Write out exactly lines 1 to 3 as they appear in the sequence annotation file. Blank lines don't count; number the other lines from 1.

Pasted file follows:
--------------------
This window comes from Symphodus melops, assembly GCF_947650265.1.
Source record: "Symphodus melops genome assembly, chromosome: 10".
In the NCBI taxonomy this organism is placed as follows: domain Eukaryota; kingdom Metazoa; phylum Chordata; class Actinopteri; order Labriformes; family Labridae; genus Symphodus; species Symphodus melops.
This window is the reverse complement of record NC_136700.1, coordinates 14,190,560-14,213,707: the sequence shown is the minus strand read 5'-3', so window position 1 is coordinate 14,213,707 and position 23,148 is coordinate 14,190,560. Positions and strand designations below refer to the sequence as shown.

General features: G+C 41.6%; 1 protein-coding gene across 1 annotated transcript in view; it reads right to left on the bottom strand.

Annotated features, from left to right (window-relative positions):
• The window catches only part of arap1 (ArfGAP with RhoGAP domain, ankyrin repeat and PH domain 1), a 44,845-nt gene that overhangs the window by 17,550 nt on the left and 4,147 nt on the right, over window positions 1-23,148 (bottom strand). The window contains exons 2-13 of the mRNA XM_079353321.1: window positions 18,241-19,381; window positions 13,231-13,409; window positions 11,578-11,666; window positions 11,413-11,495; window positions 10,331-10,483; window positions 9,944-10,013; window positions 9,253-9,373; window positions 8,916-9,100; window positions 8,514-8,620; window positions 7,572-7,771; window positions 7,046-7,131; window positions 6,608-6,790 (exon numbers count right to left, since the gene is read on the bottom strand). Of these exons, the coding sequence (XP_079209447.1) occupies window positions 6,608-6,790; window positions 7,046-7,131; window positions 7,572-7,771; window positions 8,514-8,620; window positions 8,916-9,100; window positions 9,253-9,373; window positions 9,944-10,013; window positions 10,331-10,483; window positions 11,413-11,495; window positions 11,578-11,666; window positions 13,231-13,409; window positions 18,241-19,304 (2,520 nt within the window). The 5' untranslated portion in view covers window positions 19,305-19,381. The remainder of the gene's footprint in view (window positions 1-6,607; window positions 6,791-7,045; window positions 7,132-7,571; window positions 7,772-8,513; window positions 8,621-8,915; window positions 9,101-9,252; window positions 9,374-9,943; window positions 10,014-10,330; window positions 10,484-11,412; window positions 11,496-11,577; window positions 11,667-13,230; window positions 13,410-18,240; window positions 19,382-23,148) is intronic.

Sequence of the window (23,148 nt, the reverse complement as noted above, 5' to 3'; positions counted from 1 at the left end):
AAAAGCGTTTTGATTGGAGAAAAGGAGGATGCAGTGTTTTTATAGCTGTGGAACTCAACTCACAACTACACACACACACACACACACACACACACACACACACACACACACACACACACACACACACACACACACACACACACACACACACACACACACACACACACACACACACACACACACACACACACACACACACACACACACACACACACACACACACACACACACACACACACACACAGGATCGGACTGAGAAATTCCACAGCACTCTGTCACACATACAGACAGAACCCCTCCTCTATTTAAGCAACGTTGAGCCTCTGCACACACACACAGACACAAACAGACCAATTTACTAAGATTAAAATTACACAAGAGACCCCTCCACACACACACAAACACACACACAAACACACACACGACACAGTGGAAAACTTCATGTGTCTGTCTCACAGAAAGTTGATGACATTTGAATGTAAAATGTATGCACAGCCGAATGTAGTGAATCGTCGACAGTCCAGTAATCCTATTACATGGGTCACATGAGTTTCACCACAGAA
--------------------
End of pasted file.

This window comes from Symphodus melops, assembly GCF_947650265.1.
Source record: "Symphodus melops genome assembly, chromosome: 10".
In the NCBI taxonomy this organism is placed as follows: domain Eukaryota; kingdom Metazoa; phylum Chordata; class Actinopteri; order Labriformes; family Labridae; genus Symphodus; species Symphodus melops.